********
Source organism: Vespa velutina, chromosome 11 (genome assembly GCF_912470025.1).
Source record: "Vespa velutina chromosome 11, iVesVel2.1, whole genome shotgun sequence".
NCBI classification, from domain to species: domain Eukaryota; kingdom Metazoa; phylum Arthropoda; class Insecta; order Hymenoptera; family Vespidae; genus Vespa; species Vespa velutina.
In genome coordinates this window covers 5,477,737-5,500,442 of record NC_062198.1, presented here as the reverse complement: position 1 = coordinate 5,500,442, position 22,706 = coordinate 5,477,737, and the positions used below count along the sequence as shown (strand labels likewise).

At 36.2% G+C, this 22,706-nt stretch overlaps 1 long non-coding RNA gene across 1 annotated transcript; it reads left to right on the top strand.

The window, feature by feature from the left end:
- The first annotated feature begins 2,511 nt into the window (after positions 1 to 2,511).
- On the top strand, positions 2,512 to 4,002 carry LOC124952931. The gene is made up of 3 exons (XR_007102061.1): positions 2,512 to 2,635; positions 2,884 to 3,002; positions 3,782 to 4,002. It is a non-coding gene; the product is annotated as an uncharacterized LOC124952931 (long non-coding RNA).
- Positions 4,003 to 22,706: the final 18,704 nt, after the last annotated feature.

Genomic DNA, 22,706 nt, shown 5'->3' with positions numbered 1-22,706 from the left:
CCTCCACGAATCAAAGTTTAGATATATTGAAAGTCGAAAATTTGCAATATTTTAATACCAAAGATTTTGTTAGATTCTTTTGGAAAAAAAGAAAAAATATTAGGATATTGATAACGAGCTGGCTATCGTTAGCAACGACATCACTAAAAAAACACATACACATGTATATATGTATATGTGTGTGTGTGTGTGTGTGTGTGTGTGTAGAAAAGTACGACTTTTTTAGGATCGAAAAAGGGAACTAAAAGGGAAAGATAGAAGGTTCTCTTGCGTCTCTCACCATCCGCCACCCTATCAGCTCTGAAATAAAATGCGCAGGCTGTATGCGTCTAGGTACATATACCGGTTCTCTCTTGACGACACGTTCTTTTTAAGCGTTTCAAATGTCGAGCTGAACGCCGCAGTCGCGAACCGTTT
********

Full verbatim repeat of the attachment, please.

Source organism: Vespa velutina, chromosome 11 (genome assembly GCF_912470025.1).
Source record: "Vespa velutina chromosome 11, iVesVel2.1, whole genome shotgun sequence".
NCBI classification, from domain to species: domain Eukaryota; kingdom Metazoa; phylum Arthropoda; class Insecta; order Hymenoptera; family Vespidae; genus Vespa; species Vespa velutina.
In genome coordinates this window covers 5,477,737-5,500,442 of record NC_062198.1, presented here as the reverse complement: position 1 = coordinate 5,500,442, position 22,706 = coordinate 5,477,737, and the positions used below count along the sequence as shown (strand labels likewise).

At 36.2% G+C, this 22,706-nt stretch overlaps 1 long non-coding RNA gene across 1 annotated transcript; it reads left to right on the top strand.

The window, feature by feature from the left end:
- The first annotated feature begins 2,511 nt into the window (after positions 1 to 2,511).
- On the top strand, positions 2,512 to 4,002 carry LOC124952931. The gene is made up of 3 exons (XR_007102061.1): positions 2,512 to 2,635; positions 2,884 to 3,002; positions 3,782 to 4,002. It is a non-coding gene; the product is annotated as an uncharacterized LOC124952931 (long non-coding RNA).
- Positions 4,003 to 22,706: the final 18,704 nt, after the last annotated feature.

Genomic DNA, 22,706 nt, shown 5'->3' with positions numbered 1-22,706 from the left:
CCTCCACGAATCAAAGTTTAGATATATTGAAAGTCGAAAATTTGCAATATTTTAATACCAAAGATTTTGTTAGATTCTTTTGGAAAAAAAGAAAAAATATTAGGATATTGATAACGAGCTGGCTATCGTTAGCAACGACATCACTAAAAAAACACATACACATGTATATATGTATATGTGTGTGTGTGTGTGTGTGTGTGTGTGTAGAAAAGTACGACTTTTTTAGGATCGAAAAAGGGAACTAAAAGGGAAAGATAGAAGGTTCTCTTGCGTCTCTCACCATCCGCCACCCTATCAGCTCTGAAATAAAATGCGCAGGCTGTATGCGTCTAGGTACATATACCGGTTCTCTCTTGACGACACGTTCTTTTTAAGCGTTTCAAATGTCGAGCTGAACGCCGCAGTCGCGAACCGTTT